Location: Central, Hong Kong
Architect: Public Works Department, redesigned by Foster + Partners
Structural Engineer: Wong and Ouyang
Photography: Carsten Chow and Luke Poon
Spanning 27 storeys and home to government officials, the Murray Building was the tallest government building after construction completed in 1969. Being a former government headquarters building, its position and its placement was not considered, with the building being surrounded by roads on both sides. With the current government headquarters at Tamar Park opened in 2011, the Murray Building was bidded off to be constructed as a luxury hotel in 2010.
Being located next to the Peak Tram Lower terminus, the Hong Kong Park, as well as the central business district, Central, the Murray Building was in great demand to be turned into a luxury hotel. Its conversion commenced in 2013 and was completed by December 2017. The building is now home to The Murray, a 5 star hotel that features 336 spacious suits and guest rooms, 5 dining destinations and a hotel terrace around the beautifully designed and crafted arches.
Foster + Partners was brought in to redesign and convert the old government building into a modern and contemporary hotel, whilst also maintaining and keeping the existing architecture of the building. One particular feature of the building is the meticulously oriented windows that are tilted at a specific angle. These windows allow for adequate amounts of sunlight to enter the building, whilst also maintaining the views that the building has of Central and the Hong Kong Park. These windows prevent excessive sunlight from entering the building by sheltering part of the windows from the bright sunlight Hong Kong gets, 9 months every year.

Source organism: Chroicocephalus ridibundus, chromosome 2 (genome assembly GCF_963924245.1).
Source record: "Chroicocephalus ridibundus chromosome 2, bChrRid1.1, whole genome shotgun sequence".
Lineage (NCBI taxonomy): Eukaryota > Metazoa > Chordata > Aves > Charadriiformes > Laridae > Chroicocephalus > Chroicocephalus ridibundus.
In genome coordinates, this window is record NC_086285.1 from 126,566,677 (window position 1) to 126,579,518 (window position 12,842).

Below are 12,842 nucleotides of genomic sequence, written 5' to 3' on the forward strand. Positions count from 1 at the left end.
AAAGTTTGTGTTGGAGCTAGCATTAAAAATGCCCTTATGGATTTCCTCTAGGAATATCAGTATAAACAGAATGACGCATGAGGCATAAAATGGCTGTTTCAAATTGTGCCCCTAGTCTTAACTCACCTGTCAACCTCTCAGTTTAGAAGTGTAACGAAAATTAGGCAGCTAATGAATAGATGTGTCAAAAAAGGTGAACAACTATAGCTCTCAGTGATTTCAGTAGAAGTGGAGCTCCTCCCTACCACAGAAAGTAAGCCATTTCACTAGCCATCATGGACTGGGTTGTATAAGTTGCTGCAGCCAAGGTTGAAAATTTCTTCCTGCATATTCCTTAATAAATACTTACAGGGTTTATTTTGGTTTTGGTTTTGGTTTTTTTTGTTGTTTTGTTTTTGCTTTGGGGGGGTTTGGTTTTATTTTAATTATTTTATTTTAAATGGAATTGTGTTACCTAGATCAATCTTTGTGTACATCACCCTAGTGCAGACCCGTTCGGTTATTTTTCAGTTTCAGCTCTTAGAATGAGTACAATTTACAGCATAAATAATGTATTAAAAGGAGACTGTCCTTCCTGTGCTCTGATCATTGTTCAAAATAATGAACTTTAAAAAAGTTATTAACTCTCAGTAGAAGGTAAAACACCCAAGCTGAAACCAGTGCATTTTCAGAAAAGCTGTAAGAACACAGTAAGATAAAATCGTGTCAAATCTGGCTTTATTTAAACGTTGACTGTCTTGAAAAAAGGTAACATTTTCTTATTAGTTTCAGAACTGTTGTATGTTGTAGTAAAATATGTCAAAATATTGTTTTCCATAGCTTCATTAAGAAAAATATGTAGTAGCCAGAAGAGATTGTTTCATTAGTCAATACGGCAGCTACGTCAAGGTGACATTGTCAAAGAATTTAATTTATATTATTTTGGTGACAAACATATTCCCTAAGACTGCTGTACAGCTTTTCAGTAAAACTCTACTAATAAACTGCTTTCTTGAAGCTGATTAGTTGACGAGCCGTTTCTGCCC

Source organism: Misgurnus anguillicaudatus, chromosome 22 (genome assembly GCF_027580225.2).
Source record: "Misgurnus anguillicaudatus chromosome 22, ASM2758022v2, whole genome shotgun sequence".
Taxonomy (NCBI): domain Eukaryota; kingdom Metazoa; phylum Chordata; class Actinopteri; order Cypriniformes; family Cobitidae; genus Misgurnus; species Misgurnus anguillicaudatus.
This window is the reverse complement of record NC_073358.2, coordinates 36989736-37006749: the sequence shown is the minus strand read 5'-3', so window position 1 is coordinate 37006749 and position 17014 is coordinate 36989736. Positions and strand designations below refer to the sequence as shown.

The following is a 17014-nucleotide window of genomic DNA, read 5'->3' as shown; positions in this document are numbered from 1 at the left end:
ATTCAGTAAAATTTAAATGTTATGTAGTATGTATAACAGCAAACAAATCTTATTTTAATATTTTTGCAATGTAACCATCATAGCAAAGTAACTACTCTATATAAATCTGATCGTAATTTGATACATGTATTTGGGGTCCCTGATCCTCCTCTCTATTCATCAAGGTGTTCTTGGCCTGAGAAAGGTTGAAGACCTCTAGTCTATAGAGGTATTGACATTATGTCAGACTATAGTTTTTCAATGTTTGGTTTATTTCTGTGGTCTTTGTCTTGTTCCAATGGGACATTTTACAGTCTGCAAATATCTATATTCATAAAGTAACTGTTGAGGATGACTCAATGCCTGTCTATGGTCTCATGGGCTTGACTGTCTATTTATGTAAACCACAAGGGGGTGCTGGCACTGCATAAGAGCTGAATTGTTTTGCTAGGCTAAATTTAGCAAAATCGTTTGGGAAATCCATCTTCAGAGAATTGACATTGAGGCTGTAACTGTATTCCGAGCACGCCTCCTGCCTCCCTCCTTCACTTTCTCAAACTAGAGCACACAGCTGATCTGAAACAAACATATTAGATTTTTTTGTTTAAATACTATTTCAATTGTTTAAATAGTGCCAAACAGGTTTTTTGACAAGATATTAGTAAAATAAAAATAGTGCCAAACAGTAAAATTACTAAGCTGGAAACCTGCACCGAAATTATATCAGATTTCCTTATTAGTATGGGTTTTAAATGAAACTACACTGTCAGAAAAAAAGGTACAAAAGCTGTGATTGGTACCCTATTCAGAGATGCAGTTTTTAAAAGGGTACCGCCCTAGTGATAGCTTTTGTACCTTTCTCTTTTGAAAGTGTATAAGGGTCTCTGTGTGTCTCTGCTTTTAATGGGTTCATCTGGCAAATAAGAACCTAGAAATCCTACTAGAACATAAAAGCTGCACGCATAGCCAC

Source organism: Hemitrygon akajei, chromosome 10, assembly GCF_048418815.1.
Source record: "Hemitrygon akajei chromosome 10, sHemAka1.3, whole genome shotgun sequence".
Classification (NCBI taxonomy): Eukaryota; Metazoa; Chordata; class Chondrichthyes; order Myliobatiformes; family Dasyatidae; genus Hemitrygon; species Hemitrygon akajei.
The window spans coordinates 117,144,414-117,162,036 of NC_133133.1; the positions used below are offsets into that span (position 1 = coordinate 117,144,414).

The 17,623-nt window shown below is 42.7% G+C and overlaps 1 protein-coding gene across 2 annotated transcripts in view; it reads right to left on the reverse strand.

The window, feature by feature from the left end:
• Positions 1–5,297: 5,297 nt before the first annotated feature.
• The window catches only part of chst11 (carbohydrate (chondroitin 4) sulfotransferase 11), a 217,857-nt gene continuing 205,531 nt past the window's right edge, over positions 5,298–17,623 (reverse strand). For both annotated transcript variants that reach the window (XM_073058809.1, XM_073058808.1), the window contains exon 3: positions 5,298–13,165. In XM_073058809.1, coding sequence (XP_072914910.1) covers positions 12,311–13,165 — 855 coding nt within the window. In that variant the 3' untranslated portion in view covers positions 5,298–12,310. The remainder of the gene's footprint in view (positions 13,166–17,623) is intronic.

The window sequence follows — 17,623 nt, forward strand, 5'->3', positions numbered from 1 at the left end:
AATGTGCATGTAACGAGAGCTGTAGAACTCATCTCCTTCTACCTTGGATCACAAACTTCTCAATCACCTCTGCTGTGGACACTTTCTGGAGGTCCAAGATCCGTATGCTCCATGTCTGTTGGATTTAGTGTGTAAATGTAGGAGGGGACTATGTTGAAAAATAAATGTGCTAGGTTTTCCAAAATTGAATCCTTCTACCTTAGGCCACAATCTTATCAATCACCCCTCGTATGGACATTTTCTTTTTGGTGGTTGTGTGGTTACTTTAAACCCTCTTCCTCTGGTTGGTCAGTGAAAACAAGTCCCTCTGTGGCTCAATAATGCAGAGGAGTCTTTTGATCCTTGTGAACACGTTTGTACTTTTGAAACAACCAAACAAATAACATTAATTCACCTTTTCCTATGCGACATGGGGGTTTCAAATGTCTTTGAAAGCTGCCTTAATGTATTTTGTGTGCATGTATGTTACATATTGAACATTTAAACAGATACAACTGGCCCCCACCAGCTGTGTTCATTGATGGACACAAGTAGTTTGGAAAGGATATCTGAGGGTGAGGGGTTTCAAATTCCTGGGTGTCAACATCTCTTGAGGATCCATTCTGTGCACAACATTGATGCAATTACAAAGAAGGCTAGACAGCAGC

With the use of gold outlining and white contrast, the building shines out in the bright sunlight, glimmering and showing off its flair in the dense city landscape. When entering the drop off area, you are greeted by a tree that was meticulously preserved by building the terrance and drop off area around it. The terrace wraps around the drop off area, creating a staggered level that brings out the dynamic between the curves and straight lines of the building.
When walking on the terrace, you can see the connecting bridges that are built for hotel guests to walk from the hotel main building towards the outer terrace structure. There, you are able to see the arches which are all preserved from the government headquarter days but still show a sign of longevity and modernity. These arches wrap around the entire structure whilst also sheltering the checkered patterns that lay underneath the building's second base. These lines and curves all come together really nicely, integrating the building into a piece of art, whilst also showing the history that the building has gone through. Walking up the ramp that goes up the interior of the building’s exposed layer, golden fans line the ceiling as you walk up and give a sense of regal and divine-like manners.
The Murray is indeed a piece of art and will be such in the years to come in the booming centre of Central, proving that old buildings and architecture can definitely be turned into pieces of modern day art and wonder.
Sources and References